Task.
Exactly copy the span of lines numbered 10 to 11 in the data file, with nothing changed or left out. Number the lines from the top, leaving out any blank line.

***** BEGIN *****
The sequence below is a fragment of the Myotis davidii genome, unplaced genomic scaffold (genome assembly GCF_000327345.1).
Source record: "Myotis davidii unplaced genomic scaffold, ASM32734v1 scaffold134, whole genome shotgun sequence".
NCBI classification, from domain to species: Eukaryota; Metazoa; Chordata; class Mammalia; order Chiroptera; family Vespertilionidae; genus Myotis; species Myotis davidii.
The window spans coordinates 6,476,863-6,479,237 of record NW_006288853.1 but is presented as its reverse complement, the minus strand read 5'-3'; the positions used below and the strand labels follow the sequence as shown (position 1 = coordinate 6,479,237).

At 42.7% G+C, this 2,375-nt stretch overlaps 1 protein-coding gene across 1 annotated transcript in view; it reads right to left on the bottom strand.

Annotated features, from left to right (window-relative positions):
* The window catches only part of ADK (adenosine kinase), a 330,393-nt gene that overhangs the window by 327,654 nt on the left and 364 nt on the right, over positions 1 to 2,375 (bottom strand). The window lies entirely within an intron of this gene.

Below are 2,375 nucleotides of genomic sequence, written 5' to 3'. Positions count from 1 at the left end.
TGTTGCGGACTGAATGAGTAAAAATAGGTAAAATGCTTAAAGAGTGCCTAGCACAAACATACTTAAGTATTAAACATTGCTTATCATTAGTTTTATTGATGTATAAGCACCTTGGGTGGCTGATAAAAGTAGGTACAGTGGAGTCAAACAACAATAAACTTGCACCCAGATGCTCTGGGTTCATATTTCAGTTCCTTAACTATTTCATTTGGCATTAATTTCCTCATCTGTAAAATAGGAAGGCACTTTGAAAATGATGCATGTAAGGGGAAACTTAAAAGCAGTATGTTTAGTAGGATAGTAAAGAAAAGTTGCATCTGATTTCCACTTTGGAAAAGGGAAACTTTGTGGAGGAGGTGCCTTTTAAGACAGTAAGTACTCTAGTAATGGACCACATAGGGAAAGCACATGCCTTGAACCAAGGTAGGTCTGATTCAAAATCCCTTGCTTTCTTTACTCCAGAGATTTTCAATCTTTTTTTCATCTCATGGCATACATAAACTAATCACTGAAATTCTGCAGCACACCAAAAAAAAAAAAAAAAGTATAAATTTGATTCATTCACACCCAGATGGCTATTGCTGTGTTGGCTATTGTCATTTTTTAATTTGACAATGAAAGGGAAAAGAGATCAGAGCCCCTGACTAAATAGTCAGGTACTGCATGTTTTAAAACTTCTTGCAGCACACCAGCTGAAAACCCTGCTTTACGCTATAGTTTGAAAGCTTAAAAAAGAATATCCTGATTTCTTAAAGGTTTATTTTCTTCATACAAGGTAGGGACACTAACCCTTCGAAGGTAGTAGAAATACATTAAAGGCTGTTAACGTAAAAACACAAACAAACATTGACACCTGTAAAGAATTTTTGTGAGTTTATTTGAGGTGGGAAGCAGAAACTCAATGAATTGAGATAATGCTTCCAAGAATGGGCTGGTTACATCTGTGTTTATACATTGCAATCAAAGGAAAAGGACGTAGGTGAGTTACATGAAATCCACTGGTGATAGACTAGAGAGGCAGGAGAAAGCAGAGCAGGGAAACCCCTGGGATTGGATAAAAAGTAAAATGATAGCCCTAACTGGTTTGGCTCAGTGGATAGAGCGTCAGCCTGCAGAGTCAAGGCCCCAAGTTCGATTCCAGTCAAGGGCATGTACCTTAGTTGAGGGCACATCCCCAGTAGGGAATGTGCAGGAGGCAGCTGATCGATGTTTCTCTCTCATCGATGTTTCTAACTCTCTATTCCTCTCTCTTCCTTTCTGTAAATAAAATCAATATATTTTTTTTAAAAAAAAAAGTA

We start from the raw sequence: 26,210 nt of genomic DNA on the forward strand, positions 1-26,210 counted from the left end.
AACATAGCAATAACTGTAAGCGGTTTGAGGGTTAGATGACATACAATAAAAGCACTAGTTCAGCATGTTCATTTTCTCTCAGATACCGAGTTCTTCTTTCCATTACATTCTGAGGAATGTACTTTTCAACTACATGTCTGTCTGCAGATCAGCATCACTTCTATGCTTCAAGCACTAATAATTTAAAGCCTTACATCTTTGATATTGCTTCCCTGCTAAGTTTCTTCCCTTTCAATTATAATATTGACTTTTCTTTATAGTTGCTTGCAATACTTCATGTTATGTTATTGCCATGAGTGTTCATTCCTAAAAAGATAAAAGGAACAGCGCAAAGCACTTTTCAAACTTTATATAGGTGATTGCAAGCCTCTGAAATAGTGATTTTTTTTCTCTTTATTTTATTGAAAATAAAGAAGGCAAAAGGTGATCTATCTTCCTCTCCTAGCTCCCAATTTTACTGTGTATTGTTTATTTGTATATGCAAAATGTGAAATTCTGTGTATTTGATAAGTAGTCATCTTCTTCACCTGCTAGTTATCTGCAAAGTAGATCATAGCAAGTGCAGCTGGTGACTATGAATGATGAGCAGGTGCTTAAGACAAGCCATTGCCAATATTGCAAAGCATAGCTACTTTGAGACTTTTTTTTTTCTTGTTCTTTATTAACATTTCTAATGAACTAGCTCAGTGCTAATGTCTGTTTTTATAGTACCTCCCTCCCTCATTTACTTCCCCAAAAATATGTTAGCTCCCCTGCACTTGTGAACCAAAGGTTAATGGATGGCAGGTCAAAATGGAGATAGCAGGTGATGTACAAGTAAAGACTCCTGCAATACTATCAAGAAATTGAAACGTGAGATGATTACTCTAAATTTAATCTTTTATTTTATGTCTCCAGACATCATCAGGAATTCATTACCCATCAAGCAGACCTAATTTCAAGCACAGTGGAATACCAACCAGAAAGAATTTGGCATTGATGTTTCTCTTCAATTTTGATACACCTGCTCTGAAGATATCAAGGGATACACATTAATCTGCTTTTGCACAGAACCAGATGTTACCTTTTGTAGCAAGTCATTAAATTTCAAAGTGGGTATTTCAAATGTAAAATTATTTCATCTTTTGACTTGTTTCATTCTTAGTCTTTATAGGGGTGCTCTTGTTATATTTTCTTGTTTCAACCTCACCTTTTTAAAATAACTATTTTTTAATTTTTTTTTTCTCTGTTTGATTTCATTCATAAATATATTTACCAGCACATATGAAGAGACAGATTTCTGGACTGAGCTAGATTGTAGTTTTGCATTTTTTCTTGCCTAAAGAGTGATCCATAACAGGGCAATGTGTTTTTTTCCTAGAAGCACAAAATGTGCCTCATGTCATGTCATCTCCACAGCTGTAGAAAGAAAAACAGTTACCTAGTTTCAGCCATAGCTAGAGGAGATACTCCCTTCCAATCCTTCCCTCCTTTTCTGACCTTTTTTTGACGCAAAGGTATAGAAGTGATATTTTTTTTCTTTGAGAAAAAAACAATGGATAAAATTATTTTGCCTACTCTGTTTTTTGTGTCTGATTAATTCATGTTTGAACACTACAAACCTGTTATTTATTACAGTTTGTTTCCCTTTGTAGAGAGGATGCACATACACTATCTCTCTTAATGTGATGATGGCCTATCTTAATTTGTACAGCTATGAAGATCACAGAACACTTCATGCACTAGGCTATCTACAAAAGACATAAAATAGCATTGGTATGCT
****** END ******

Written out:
We start from the raw sequence: 26,210 nt of genomic DNA on the forward strand, positions 1-26,210 counted from the left end.
AACATAGCAATAACTGTAAGCGGTTTGAGGGTTAGATGACATACAATAAAAGCACTAGTTCAGCATGTTCATTTTCTCTCAGATACCGAGTTCTTCTTTCCATTACATTCTGAGGAATGTACTTTTCAACTACATGTCTGTCTGCAGATCAGCATCACTTCTATGCTTCAAGCACTAATAATTTAAAGCCTTACATCTTTGATATTGCTTCCCTGCTAAGTTTCTTCCCTTTCAATTATAATATTGACTTTTCTTTATAGTTGCTTGCAATACTTCATGTTATGTTATTGCCATGAGTGTTCATTCCTAAAAAGATAAAAGGAACAGCGCAAAGCACTTTTCAAACTTTATATAGGTGATTGCAAGCCTCTGAAATAGTGATTTTTTTTCTCTTTATTTTATTGAAAATAAAGAAGGCAAAAGGTGATCTATCTTCCTCTCCTAGCTCCCAATTTTACTGTGTATTGTTTATTTGTATATGCAAAATGTGAAATTCTGTGTATTTGATAAGTAGTCATCTTCTTCACCTGCTAGTTATCTGCAAAGTAGATCATAGCAAGTGCAGCTGGTGACTATGAATGATGAGCAGGTGCTTAAGACAAGCCATTGCCAATATTGCAAAGCATAGCTACTTTGAGACTTTTTTTTTTCTTGTTCTTTATTAACATTTCTAATGAACTAGCTCAGTGCTAATGTCTGTTTTTATAGTACCTCCCTCCCTCATTTACTTCCCCAAAAATATGTTAGCTCCCCTGCACTTGTGAACCAAAGGTTAATGGATGGCAGGTCAAAATGGAGATAGCAGGTGATGTACAAGTAAAGACTCCTGCAATACTATCAAGAAATTGAAACGTGAGATGATTACTCTAAATTTAATCTTTTATTTTATGTCTCCAGACATCATCAGGAATTCATTACCCATCAAGCAGACCTAATTTCAAGCACAGTGGAATACCAACCAGAAAGAATTTGGCATTGATGTTTCTCTTCAATTTTGATACACCTGCTCTGAAGATATCAAGGGATACACATTAATCTGCTTTTGCACAGAACCAGATGTTACCTTTTGTAGCAAGTCATTAAATTTCAAAGTGGGTATTTCAAATGTAAAATTATTTCATCTTTTGACTTGTTTCATTCTTAGTCTTTATAGGGGTGCTCTTGTTATATTTTCTTGTTTCAACCTCACCTTTTTAAAATAACTATTTTTTAATTTTTTTTTTCTCTGTTTGATTTCATTCATAAATATATTTACCAGCACATATGAAGAGACAGATTTCTGGACTGAGCTAGATTGTAGTTTTGCATTTTTTCTTGCCTAAAGAGTGATCCATAACAGGGCAATGTGTTTTTTTCCTAGAAGCACAAAATGTGCCTCATGTCATGTCATCTCCACAGCTGTAGAAAGAAAAACAGTTACCTAGTTTCAGCCATAGCTAGAGGAGATACTCCCTTCCAATCCTTCCCTCCTTTTCTGACCTTTTTTTGACGCAAAGGTATAGAAGTGATATTTTTTTTCTTTGAGAAAAAAACAATGGATAAAATTATTTTGCCTACTCTGTTTTTTGTGTCTGATTAATTCATGTTTGAACACTACAAACCTGTTATTTATTACAGTTTGTTTCCCTTTGTAGAGAGGATGCACATACACTATCTCTCTTAATGTGATGATGGCCTATCTTAATTTGTACAGCTATGAAGATCACAGAACACTTCATGCACTAGGCTATCTACAAAAGACATAAAATAGCATTGGTATGCT